welcome glad you came to visit - love your fashion plates and advertising from the early 20th century

what is it with teachers - do you think they are afraid we might learn something?

4:43 PM  
Blogger Endment said...

sorry i missed you - your comment must have gotten posted the same time as mine... glad for your visit - i had a lovely time wandering through your blogs.

4:58 PM  
Blogger KerrdeLune said...

Endment, how beautifully Longfellow crafted his images of winter - and he is one of my very favourites. Thank you!

5:41 PM  
Anonymous Fran aka Redondowriter said...

Yes, I also enjoyed reading your tribute to Longfellow and his poems. As a native Southern Californian, I love the mystery of a snowy winter, but I'm frankly glad I am rarely exposed to it. We can see the snow-topped mountains ringing the L.A. basin today and it is cold (50s) and windy, but compared to what you are experiencing, I guess you would find it mild.

That rhyme scheme of Longfellow's, what is that called?

6:38 PM  
Blogger Tim Rice said...

Beautiful poem and photo! Great poet, too. :)

7:07 PM  
Anonymous NatureWoman said...

Excellent post Endment! I love the poems of Henry Wadsworth Longfellow. My parents took us to his home when I quite young - I need to go back someday. Thank you!

7:25 PM  
Blogger Endment said...

Longfellow's words paint such clear pictures - i think i recognize places i have never been.

fran aka redondowriter
i grew up in southern california - i will take the snow over the smog any day :) i do think fondly of wandering on the beach in february -- sigh

tim rice
we agree on that

a visit to his home is on my to do list!!!

7:54 PM  
Blogger Sigrid Jardin said...

Very evocative poem, and a lovely reminder of one of our great writers. I love your photo of the apple blossoms...

10:04 PM  
Blogger Potato Print said...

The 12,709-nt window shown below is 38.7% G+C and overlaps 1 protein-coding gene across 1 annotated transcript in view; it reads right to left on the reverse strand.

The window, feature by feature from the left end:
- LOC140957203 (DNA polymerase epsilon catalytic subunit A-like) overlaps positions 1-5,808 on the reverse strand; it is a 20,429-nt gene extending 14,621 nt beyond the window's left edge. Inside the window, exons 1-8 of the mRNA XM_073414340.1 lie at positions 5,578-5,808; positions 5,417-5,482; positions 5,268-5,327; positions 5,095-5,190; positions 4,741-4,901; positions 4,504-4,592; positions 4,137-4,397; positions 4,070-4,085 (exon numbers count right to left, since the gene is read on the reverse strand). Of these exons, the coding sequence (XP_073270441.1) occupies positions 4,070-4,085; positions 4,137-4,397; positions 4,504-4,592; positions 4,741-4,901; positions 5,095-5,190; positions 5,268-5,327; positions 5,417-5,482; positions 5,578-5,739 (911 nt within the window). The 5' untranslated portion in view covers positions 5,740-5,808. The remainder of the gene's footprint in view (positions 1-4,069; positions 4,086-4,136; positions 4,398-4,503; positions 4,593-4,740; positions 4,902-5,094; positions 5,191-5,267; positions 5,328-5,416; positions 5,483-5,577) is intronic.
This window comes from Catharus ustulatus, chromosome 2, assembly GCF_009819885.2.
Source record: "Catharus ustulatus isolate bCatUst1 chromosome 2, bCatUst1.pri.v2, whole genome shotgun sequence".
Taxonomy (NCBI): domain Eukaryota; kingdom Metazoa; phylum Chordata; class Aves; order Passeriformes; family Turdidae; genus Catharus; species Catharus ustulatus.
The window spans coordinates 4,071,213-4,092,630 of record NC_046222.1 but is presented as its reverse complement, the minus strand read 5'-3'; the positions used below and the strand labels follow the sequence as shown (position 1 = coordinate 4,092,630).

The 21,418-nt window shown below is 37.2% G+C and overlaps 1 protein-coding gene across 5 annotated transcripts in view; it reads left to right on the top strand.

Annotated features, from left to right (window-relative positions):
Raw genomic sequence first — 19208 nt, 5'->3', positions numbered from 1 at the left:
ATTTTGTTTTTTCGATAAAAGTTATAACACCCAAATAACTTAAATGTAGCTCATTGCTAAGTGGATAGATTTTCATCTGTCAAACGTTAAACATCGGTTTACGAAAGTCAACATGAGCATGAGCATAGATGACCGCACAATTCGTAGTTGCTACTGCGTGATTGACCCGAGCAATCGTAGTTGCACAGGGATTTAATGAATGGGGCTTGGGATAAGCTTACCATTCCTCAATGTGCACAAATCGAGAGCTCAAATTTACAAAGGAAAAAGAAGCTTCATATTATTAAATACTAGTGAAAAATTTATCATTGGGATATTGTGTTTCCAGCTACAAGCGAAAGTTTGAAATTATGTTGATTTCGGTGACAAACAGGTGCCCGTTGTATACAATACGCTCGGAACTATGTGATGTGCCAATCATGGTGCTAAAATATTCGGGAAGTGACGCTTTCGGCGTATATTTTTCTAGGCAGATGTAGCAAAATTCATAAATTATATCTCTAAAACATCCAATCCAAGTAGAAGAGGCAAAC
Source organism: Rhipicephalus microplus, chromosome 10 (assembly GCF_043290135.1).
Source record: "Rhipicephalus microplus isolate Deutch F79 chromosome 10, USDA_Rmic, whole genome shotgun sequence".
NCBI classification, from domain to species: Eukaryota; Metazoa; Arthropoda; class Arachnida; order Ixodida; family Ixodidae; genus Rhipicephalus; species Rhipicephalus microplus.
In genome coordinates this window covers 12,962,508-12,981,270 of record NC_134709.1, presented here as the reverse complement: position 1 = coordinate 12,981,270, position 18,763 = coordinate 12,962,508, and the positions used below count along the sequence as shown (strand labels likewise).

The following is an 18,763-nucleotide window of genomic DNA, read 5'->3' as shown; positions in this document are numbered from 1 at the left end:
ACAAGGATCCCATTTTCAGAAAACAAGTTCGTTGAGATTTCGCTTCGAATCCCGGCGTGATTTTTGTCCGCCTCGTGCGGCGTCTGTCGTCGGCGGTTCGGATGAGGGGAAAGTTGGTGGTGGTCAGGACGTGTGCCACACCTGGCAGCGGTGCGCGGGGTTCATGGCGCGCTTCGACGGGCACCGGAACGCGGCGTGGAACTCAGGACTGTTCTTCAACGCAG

Thank you for introducing me to Longfellow. I studied French literature for so many years that American literature faded into the background. I always confused him with Alfred Lord Tennyson for some odd reason. Now I have a sense of his gentle outlook.

Also, thanks for that link to the fashion blog. Wonderful. Shoes for $3, tapered waists.

6:29 AM  
Anonymous Anonymous said...

ah yes-- but oh how I am ready for Spring as the snow dumps down on us again-- it is a white out --outside my window!


2:04 PM  
Blogger Rowan said...

What a lovely poem - the sort I like, rhythmic and rhyming. I don't really know Longfellow's work, only Hiawatha - I think he wrote that didn't he? It's one we had to learn at school many moons ago. They don't learn poetry by heart any more unfortunately. I was interested to read that his house is in Portland, near enough for me to visit next time I'm in New Hampshire.

3:17 PM  
Blogger chiefbiscuit said...

What a treat to read your latest posts after having been away for a week. Thank you.

5:52 AM  
Blogger Sky said...

I, too, love Longfellow - what a nice treat to find your current post!

Longfellow's grand-daughter, Anne Longfellow Thorpe, was a life long friend of May Sarton's, and Sarton visited her at her island home in Maine many summers. Sarton's The Magnificent Spinster was based on her life.

4:52 PM  
Blogger M. Shahin said...

Longfellow is one of my favorite poets also. What a beautiful tribute to him!

4:37 PM  
Blogger CabinWriter-- said...

Well, my family name is Wadsworth but I must not be related to Henry W. as I have no talent for poetry. Despite the fact that HW had a relative who moved to the South, perhaps if he's my ancestor, he didn't pen poems, either! I never tire of HW's poetry. One of the highlights of my college American Lit class many years ago was the study of his works. So glad you thought to honor him on his birthday.

12:01 AM